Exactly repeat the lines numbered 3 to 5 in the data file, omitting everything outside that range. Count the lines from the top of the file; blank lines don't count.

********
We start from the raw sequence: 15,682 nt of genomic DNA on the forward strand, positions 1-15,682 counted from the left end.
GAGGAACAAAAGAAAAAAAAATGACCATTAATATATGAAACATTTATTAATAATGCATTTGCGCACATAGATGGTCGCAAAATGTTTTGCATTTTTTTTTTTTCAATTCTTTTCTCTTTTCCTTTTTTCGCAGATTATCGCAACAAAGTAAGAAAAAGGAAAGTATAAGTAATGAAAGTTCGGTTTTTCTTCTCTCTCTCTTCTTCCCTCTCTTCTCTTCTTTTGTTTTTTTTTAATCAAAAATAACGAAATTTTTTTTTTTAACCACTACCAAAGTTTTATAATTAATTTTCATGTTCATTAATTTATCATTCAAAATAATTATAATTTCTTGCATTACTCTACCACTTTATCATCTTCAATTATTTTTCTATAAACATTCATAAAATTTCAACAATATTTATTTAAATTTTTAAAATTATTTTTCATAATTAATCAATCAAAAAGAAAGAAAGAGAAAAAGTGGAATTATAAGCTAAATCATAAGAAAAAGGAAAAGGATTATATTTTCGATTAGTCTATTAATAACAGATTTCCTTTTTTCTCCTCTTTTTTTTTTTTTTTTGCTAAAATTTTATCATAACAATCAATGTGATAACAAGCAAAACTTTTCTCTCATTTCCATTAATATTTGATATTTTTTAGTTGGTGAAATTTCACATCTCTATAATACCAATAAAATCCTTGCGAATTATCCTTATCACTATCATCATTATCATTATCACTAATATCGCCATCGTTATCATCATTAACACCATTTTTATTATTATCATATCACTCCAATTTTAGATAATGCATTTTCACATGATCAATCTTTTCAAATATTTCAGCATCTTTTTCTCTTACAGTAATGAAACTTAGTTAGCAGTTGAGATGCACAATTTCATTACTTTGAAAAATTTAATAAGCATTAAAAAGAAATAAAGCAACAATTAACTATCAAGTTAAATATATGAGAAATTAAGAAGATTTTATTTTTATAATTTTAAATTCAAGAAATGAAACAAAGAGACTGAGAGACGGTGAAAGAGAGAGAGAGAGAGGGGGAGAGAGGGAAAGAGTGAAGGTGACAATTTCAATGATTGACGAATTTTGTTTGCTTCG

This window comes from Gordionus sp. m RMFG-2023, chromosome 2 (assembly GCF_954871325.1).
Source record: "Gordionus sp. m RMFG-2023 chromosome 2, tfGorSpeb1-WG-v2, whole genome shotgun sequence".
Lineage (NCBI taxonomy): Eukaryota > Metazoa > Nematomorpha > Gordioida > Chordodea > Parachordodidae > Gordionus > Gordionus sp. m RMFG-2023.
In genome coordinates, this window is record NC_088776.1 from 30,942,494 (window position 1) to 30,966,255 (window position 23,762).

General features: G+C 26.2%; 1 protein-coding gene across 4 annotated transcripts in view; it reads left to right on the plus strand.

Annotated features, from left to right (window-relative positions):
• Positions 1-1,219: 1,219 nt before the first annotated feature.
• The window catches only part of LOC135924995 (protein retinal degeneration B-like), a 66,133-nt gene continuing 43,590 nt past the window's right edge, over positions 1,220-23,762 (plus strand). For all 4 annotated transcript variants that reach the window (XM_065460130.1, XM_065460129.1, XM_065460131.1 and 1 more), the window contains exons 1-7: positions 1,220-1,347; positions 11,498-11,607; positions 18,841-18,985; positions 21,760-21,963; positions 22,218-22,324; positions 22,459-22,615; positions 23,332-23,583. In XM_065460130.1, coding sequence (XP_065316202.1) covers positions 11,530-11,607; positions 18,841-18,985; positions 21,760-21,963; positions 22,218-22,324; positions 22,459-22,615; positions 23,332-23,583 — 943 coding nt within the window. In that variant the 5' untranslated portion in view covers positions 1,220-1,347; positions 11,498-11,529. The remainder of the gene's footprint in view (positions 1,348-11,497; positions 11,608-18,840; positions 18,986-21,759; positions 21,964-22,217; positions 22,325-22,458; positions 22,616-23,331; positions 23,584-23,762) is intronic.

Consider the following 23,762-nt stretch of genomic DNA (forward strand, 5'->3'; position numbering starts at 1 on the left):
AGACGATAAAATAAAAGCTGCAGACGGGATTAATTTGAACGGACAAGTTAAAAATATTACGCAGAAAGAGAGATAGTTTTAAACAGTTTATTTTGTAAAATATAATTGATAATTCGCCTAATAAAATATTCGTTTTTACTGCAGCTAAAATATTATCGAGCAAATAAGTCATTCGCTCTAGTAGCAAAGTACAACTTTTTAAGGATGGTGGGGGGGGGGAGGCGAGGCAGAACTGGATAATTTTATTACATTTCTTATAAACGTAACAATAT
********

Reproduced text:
This window comes from Gordionus sp. m RMFG-2023, chromosome 2 (assembly GCF_954871325.1).
Source record: "Gordionus sp. m RMFG-2023 chromosome 2, tfGorSpeb1-WG-v2, whole genome shotgun sequence".
Lineage (NCBI taxonomy): Eukaryota > Metazoa > Nematomorpha > Gordioida > Chordodea > Parachordodidae > Gordionus > Gordionus sp. m RMFG-2023.